At the interim analysis, the OS was 22.3 months with talazoparib versus 19.5 months for chemotherapy, which showed a hint of improvement, Tripathy said (HR, 0.76; 95% CI, 0.54-1.06; P = .105). The OS rates at 24 months were 45% and 37%, for talazoparib and chemotherapy, respectively. The 36-month OS rates were 34% and 0%, respectively.
“Randomized trials of olaparib and talazoparib show longer PFS with PARP inhibition compared to single-agent chemotherapy in BRCA-mutation‒associated metastatic breast cancer,” said Tripathy. “There’s a hint of greater activity in HR-negative and non-platinum exposed. There's no difference yet apparent in survival but the data are not mature.”
With both agents showing similar efficacy, the adverse events (AEs) become a differentiating factor between the 2 PARP inhibitors. With olaparib, the most common AEs were nausea (58%), anemia (40%), vomiting (30%), fatigue (29%), neutropenia (27%), diarrhea (21%), and headache (20%). For talazoparib, the most common AEs were anemia (53%), fatigue (50%), nausea (49%), neutropenia (35%), headache (33%), alopecia (25%), vomiting (25%), diarrhea (22%), and constipation (22%).
“There were differences in toxicity,” Tripathy said. “Anemia might be more frequent with talazoparib and neutropenia, although it is not seen as frequently as in the chemotherapy groups. I will point out that fatigue is a common event, although it might be a little more common with talazoparib.”Combinations are a logical next step for the PARP inhibitors, with early findings already available for veliparib plus carboplatin and paclitaxel from the phase II BROCADE-2 trial.3 The median PFS was 14.1 months (95% CI, 11.5-16.2) for the veliparib arm and 12.3 months (95% CI, 9.3-14.5) for the placebo group (HR, 0.789; 95% CI, 0.536-1.162; P = .231). The ORR was 77.8% for veliparib versus 61.3% in the placebo group.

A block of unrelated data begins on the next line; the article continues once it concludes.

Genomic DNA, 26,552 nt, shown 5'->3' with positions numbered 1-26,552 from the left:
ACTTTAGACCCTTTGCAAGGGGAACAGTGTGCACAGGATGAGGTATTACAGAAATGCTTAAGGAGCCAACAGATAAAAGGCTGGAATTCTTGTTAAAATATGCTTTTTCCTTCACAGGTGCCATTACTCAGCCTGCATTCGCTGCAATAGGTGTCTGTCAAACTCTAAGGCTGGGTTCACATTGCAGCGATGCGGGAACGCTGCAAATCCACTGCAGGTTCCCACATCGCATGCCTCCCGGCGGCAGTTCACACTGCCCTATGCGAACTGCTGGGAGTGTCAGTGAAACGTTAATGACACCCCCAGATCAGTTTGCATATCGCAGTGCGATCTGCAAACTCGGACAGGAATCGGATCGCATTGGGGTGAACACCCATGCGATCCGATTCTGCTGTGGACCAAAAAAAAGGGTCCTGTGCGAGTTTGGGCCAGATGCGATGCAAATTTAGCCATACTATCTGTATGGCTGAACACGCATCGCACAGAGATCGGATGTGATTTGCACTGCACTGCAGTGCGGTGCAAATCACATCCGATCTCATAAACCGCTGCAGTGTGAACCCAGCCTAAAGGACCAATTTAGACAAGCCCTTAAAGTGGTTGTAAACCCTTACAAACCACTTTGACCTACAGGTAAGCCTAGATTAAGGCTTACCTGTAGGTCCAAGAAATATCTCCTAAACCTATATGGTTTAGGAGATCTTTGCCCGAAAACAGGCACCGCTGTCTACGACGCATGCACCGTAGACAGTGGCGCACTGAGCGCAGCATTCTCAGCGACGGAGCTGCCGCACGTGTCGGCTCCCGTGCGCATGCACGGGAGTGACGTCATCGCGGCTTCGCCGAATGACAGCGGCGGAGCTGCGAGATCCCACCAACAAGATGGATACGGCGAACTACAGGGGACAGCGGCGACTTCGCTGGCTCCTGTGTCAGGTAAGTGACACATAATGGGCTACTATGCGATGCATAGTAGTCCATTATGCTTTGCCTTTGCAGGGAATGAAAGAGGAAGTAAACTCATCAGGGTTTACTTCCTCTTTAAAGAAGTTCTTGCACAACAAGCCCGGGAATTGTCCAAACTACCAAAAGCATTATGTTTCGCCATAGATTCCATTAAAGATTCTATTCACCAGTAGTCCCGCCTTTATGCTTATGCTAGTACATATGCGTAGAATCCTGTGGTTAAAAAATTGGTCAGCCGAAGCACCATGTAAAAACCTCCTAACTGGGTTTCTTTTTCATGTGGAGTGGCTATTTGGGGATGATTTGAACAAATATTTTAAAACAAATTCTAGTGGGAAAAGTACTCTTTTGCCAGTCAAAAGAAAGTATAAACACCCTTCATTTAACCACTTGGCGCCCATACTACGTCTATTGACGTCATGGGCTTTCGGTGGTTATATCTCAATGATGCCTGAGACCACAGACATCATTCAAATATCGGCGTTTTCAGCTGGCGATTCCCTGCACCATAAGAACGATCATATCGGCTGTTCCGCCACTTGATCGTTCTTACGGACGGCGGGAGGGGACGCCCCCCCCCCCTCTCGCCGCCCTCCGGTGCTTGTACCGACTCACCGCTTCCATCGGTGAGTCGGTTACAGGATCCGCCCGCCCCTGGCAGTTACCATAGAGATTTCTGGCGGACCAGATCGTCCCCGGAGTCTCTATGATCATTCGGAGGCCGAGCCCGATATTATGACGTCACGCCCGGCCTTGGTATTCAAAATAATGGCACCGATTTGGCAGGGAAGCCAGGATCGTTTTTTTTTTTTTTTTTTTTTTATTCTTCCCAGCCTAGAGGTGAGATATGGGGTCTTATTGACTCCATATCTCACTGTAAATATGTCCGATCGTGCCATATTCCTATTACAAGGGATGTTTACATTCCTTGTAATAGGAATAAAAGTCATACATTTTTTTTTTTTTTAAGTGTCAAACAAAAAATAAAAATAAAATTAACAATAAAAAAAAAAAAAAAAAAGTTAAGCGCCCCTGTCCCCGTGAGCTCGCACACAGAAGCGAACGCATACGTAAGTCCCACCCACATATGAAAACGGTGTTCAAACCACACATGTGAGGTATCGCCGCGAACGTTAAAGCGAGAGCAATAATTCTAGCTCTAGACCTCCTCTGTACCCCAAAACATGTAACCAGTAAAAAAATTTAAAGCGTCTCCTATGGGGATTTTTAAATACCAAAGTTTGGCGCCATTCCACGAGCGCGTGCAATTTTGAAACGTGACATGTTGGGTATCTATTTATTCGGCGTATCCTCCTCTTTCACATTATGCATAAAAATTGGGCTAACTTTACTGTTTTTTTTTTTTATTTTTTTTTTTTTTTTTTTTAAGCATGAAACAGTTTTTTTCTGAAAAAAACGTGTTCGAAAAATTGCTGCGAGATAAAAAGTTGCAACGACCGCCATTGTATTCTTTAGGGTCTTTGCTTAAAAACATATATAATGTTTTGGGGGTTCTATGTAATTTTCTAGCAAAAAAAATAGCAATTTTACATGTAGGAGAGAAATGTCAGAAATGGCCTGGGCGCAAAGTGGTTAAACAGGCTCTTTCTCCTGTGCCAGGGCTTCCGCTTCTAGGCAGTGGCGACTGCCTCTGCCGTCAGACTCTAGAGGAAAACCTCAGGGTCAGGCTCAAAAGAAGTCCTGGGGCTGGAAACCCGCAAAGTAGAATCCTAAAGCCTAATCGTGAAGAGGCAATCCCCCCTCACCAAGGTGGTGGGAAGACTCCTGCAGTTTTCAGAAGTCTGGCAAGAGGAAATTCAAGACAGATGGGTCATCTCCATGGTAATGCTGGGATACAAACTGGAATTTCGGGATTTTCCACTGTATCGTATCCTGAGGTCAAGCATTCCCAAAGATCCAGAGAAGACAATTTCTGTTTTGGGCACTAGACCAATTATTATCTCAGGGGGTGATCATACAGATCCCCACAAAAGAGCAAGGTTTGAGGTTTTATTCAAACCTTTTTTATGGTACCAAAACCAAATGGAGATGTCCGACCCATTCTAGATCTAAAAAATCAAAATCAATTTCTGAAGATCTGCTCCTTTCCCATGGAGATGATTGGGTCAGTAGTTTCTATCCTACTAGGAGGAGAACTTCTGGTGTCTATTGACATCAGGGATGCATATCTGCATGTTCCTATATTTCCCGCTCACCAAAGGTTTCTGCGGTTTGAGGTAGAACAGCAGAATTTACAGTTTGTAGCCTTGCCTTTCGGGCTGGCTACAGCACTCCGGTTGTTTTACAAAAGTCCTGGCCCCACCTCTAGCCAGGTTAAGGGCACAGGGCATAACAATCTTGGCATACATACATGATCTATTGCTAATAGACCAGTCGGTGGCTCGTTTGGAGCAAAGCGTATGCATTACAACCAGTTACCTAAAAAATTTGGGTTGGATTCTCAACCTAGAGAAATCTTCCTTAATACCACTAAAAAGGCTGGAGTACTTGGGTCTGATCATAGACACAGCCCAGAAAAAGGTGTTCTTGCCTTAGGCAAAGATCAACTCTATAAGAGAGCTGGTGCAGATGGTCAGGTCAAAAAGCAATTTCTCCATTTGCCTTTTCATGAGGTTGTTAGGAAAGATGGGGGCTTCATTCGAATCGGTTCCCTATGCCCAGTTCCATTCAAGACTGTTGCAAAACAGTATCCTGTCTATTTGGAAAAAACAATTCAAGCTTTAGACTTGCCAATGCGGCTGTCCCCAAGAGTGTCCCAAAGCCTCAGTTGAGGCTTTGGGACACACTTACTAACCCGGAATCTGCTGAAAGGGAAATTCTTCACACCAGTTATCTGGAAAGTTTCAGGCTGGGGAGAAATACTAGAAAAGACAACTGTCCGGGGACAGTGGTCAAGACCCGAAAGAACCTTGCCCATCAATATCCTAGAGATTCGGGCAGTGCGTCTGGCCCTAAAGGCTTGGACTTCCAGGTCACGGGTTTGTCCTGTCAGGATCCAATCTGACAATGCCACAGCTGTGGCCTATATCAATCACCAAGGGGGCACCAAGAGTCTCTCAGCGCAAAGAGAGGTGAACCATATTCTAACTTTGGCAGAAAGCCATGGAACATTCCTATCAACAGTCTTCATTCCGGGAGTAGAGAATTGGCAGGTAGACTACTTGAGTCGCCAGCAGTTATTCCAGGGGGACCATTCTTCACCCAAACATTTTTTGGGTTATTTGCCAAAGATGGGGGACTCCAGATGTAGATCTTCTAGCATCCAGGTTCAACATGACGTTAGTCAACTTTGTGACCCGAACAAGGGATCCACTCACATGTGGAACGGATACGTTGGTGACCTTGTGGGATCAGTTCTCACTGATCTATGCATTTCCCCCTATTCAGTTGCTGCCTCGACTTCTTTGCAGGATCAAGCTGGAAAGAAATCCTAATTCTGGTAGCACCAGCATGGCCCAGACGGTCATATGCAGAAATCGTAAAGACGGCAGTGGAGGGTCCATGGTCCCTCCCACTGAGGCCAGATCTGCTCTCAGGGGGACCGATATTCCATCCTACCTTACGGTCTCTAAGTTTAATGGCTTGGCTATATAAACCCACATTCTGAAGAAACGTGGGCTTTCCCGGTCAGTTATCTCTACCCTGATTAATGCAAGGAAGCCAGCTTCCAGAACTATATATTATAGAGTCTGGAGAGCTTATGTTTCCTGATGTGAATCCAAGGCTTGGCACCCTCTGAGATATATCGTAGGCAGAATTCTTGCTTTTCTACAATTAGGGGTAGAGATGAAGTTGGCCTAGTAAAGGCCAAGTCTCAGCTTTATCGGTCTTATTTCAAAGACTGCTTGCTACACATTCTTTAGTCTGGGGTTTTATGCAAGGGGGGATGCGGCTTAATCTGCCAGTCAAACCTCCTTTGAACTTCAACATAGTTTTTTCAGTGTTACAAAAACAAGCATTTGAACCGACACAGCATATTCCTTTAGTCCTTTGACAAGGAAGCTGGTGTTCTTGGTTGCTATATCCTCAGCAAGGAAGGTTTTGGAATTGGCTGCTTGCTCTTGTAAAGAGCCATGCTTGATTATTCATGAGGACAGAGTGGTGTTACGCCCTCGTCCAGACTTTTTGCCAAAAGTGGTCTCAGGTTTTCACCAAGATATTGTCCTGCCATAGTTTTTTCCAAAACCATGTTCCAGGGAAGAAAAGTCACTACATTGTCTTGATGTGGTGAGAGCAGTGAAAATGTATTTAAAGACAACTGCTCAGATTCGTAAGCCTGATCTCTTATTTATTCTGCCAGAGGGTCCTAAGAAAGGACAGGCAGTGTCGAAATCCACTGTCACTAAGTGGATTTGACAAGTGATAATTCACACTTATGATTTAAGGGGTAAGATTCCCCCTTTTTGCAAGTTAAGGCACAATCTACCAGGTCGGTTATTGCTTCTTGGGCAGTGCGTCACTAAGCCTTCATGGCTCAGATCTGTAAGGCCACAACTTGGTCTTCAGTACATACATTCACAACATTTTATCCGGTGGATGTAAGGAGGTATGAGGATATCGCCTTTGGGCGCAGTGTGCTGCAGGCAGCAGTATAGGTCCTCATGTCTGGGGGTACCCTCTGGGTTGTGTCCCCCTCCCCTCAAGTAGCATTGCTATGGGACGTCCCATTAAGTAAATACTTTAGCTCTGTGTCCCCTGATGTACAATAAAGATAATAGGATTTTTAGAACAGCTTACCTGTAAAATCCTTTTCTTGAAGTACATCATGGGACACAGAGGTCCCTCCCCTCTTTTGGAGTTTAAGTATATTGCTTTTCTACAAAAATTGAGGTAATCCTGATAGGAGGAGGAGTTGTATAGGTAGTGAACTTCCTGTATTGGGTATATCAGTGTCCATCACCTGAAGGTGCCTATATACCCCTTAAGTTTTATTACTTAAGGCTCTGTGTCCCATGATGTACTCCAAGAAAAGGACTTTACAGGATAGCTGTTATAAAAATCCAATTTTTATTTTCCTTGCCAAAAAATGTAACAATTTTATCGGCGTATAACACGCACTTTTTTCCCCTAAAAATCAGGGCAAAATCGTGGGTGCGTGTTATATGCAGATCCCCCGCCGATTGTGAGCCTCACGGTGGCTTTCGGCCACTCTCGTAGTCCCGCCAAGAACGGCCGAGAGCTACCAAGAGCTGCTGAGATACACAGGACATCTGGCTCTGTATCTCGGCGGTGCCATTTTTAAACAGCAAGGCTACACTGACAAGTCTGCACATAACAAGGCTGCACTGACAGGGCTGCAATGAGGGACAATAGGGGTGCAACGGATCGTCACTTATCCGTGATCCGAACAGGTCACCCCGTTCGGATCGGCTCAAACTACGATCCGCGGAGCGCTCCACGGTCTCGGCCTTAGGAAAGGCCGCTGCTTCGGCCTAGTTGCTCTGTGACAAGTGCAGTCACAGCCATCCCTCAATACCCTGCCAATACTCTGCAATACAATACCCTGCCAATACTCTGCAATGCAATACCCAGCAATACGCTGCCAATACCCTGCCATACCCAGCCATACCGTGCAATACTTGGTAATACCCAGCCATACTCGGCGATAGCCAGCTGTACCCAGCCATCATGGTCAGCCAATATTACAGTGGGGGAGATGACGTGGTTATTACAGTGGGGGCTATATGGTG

The phase III BROCADE-3 study is currently assessing the efficacy and tolerability of carboplatin and paclitaxel with veliparib or placebo for patients with HER2-negative BRCA-associated advanced breast cancer. The study has fully accrued with a primary completion date of May 31, 2018 (NCT02163694).
Several other single-agent trials are also underway. The phase III BRAVO trial is looking at niraparib for HER2-negative, BRCA-mutant advanced breast cancer, with results expected in May (NCT01905592). Additionally, the phase III OlympiA trial is comparing adjuvant olaparib with placebo as a treatment for patients with HER2-negative, germline BRCA-mutant breast cancer. The primary endpoint of the study is invasive disease-free survival, with a primary completion date in March 2020. Study enrollment in the trial is expected to end in April 2018, Tripathy said.
Outside of these studies, PARP inhibitors are being explored with a variety of partners, he noted. “Trials are ongoing in the adjuvant setting, in biomarker-specified BRCA-wild type and in combinations with radiation therapy, immunotherapy, signal transduction inhibitors, such as PI3K/mTOR, Wee1 kinase inhibitors, and CDK 4/6 inhibitors,” he said.
The phase II SWOG 1416 study is exploring other potential markers that could predict response to PARP inhibitors. This trial includes an arm of patients with germline BRCA mutations along with other arms to assess other DNA-repair—associated markers, such as high levels of homologous repair deficiency or mutations in homologous repair genes (NCT02595905). The estimated primary completion date for this study is in October 2021.